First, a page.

Hugh Paunchly took the proffered shoe, hefted it, looked at it from the front, the side, the rear and from the sole beneath, then pondered it for a few moments more. Finally, having satisfied himself of the shoe’s construction, he handed it back to its waiting owner: “Sure does, Chuck.”
The Area Vice President’s red face took on a look of deep pain and sadness. As he leaned forward in his chair, he fixed Paunchly with a hurt look and asked a question straight from his heart: “But why did you have to tell everybody?” Chuck seemed near tears.
All humor gone now, Hugh Paunchly looked at Chuck directly and replied, “I didn’t tell everybody, Chuck; I only told Royal and Paula. You told everybody.”
As the truth of what Hugh Paunchly just said sane in Chuck looked as if he’d been poked with a pin. Giving a single, strangled bleat, Chuck bolted from his chair, tore his elevated shoe from Paunchly’s hand and ran limping from the room. A second later Mucus and Paunchly heard Chuck’s office door slam.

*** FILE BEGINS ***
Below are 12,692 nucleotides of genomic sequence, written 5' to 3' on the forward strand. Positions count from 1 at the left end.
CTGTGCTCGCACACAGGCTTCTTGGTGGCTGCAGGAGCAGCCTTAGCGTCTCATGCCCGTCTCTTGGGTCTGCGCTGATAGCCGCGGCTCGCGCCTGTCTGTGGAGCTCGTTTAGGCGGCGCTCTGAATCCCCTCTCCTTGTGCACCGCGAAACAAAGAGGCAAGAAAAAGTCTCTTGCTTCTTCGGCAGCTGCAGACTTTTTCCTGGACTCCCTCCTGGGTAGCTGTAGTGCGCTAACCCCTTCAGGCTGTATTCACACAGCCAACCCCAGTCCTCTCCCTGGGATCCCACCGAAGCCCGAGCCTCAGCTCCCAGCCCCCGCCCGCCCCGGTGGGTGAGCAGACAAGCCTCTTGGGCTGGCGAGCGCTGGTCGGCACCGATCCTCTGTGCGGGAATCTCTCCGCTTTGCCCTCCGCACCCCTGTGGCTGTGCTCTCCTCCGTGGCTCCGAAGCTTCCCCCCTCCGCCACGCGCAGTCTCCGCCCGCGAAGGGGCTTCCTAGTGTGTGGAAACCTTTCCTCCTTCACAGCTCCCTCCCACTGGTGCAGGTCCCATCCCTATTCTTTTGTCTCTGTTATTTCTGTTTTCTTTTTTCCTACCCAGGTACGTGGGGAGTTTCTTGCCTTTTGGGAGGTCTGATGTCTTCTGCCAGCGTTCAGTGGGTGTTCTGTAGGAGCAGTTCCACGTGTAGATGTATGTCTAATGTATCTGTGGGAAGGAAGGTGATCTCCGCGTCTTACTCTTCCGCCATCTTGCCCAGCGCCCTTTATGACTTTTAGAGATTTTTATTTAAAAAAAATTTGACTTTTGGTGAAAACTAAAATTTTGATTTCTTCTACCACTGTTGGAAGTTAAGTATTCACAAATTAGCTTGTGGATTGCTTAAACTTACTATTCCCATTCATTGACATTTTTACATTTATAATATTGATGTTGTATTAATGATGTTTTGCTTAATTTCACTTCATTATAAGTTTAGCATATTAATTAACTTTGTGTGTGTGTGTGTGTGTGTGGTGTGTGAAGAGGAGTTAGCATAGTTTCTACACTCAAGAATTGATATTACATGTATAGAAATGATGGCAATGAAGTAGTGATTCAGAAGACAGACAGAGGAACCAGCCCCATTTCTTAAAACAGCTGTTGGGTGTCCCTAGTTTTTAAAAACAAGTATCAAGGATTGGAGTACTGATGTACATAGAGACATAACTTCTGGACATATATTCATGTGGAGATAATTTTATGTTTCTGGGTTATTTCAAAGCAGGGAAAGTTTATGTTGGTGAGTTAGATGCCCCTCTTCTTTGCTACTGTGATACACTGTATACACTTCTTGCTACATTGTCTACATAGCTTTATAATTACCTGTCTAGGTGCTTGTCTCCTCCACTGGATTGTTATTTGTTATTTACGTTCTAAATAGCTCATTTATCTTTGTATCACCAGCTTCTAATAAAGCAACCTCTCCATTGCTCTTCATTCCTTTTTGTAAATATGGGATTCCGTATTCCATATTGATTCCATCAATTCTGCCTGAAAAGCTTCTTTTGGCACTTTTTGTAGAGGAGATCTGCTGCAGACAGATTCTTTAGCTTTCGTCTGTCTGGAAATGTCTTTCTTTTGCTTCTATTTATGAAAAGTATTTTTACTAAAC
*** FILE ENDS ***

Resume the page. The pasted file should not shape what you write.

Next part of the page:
Hugh Paunchly and Joe Mucus looked at each other in silence. Hugh finally spoke: “Well, I guess I’ll take my check and go.” Standing, he shook Joe’s hand and said farewell.
Paunchly went back to his former calling and put Wester Union behind him. Chuck didn’t last much longer either, thanks to the humiliation he’d suffered at Paunchly’s hand. He lit out for Texas where he opened a mens’ apparel shop that offered duds and shoes for the smaller man. To his credit, Chuck ditched the elevated shoes and, to the end of his days, walked the earth at his natural height, telling Clarice, “If that miserable Jew-bastard Paunchly could catch me out, I guess anyone could.”